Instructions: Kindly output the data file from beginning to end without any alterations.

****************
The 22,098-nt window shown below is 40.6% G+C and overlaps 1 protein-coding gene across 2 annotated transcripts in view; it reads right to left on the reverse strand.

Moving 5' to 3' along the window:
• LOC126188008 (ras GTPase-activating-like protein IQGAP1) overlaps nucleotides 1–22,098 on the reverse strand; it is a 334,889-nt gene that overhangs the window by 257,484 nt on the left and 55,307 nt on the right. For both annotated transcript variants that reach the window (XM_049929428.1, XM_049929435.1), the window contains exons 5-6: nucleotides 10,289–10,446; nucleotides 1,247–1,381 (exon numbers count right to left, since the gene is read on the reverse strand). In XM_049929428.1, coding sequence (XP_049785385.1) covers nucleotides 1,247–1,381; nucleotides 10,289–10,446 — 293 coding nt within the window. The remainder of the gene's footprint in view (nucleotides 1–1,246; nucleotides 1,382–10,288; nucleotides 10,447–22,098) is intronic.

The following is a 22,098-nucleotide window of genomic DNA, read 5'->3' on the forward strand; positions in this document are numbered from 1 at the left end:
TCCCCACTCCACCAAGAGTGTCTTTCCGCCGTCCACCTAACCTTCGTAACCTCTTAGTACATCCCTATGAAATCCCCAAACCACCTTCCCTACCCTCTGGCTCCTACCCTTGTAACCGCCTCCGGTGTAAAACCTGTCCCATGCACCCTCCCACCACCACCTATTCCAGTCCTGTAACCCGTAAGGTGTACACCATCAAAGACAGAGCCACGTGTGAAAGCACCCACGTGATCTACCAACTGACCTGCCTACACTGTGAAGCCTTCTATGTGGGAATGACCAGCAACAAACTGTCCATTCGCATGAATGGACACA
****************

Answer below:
The 22,098-nt window shown below is 40.6% G+C and overlaps 1 protein-coding gene across 2 annotated transcripts in view; it reads right to left on the reverse strand.

Moving 5' to 3' along the window:
• LOC126188008 (ras GTPase-activating-like protein IQGAP1) overlaps nucleotides 1–22,098 on the reverse strand; it is a 334,889-nt gene that overhangs the window by 257,484 nt on the left and 55,307 nt on the right. For both annotated transcript variants that reach the window (XM_049929428.1, XM_049929435.1), the window contains exons 5-6: nucleotides 10,289–10,446; nucleotides 1,247–1,381 (exon numbers count right to left, since the gene is read on the reverse strand). In XM_049929428.1, coding sequence (XP_049785385.1) covers nucleotides 1,247–1,381; nucleotides 10,289–10,446 — 293 coding nt within the window. The remainder of the gene's footprint in view (nucleotides 1–1,246; nucleotides 1,382–10,288; nucleotides 10,447–22,098) is intronic.

The following is a 22,098-nucleotide window of genomic DNA, read 5'->3' on the forward strand; positions in this document are numbered from 1 at the left end:
TCCCCACTCCACCAAGAGTGTCTTTCCGCCGTCCACCTAACCTTCGTAACCTCTTAGTACATCCCTATGAAATCCCCAAACCACCTTCCCTACCCTCTGGCTCCTACCCTTGTAACCGCCTCCGGTGTAAAACCTGTCCCATGCACCCTCCCACCACCACCTATTCCAGTCCTGTAACCCGTAAGGTGTACACCATCAAAGACAGAGCCACGTGTGAAAGCACCCACGTGATCTACCAACTGACCTGCCTACACTGTGAAGCCTTCTATGTGGGAATGACCAGCAACAAACTGTCCATTCGCATGAATGGACACA